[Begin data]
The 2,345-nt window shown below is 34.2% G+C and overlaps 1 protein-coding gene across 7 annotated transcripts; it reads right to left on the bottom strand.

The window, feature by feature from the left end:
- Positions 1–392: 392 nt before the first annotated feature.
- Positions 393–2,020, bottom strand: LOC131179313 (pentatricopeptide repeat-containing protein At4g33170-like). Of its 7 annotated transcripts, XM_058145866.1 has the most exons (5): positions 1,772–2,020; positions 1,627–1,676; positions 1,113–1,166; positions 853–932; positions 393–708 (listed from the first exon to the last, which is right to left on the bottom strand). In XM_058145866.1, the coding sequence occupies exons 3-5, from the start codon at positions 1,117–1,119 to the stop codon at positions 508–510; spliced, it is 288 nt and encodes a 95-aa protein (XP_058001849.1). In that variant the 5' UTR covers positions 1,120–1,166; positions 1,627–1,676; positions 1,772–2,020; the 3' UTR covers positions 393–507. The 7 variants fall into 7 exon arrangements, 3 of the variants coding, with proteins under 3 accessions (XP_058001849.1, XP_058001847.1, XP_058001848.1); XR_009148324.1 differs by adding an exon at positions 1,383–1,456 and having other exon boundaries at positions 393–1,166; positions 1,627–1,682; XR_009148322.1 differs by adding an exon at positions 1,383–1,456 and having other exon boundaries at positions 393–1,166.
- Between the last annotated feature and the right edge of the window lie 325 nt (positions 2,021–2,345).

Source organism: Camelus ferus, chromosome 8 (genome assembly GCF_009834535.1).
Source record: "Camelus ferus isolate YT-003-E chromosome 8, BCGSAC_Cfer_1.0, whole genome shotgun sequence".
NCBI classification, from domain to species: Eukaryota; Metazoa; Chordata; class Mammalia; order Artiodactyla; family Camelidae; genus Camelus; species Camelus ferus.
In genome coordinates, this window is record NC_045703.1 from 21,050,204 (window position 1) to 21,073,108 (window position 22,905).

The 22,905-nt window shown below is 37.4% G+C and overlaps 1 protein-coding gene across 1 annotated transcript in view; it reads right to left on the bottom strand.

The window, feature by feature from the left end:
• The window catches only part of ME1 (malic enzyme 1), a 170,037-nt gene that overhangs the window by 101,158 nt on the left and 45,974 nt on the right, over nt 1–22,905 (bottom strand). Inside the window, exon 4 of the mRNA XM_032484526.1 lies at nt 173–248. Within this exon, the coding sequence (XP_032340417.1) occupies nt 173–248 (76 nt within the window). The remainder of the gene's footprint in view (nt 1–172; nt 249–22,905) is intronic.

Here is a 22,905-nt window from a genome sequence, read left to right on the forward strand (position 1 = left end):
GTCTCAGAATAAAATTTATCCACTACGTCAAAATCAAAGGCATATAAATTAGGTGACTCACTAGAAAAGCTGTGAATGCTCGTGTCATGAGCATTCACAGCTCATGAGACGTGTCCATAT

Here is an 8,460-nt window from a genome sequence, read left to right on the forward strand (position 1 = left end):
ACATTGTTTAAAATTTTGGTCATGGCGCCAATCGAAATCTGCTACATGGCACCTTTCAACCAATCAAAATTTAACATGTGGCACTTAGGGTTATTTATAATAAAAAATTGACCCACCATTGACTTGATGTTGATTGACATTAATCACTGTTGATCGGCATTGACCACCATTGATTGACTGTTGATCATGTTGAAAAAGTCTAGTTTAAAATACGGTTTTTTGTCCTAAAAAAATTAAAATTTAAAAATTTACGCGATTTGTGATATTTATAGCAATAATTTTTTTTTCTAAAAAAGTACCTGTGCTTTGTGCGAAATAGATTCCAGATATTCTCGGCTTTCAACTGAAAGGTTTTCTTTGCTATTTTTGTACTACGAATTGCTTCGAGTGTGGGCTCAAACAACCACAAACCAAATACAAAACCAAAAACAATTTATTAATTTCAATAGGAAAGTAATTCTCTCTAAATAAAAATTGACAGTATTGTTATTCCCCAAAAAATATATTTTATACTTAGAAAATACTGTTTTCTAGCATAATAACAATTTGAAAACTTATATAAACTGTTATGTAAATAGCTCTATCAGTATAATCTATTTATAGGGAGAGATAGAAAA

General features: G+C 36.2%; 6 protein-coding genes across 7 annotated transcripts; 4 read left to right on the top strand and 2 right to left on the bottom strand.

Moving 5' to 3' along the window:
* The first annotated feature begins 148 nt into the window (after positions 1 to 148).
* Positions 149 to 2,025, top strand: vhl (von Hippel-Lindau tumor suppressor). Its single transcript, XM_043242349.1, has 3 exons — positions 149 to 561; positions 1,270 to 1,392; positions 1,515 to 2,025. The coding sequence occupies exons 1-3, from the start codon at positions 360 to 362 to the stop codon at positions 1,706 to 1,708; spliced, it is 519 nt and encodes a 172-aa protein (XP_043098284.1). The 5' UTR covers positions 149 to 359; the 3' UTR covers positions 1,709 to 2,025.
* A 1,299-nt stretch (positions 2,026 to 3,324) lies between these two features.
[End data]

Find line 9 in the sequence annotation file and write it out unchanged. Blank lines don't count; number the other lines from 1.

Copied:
In genome coordinates, this window is record NC_045703.1 from 21,050,204 (window position 1) to 21,073,108 (window position 22,905).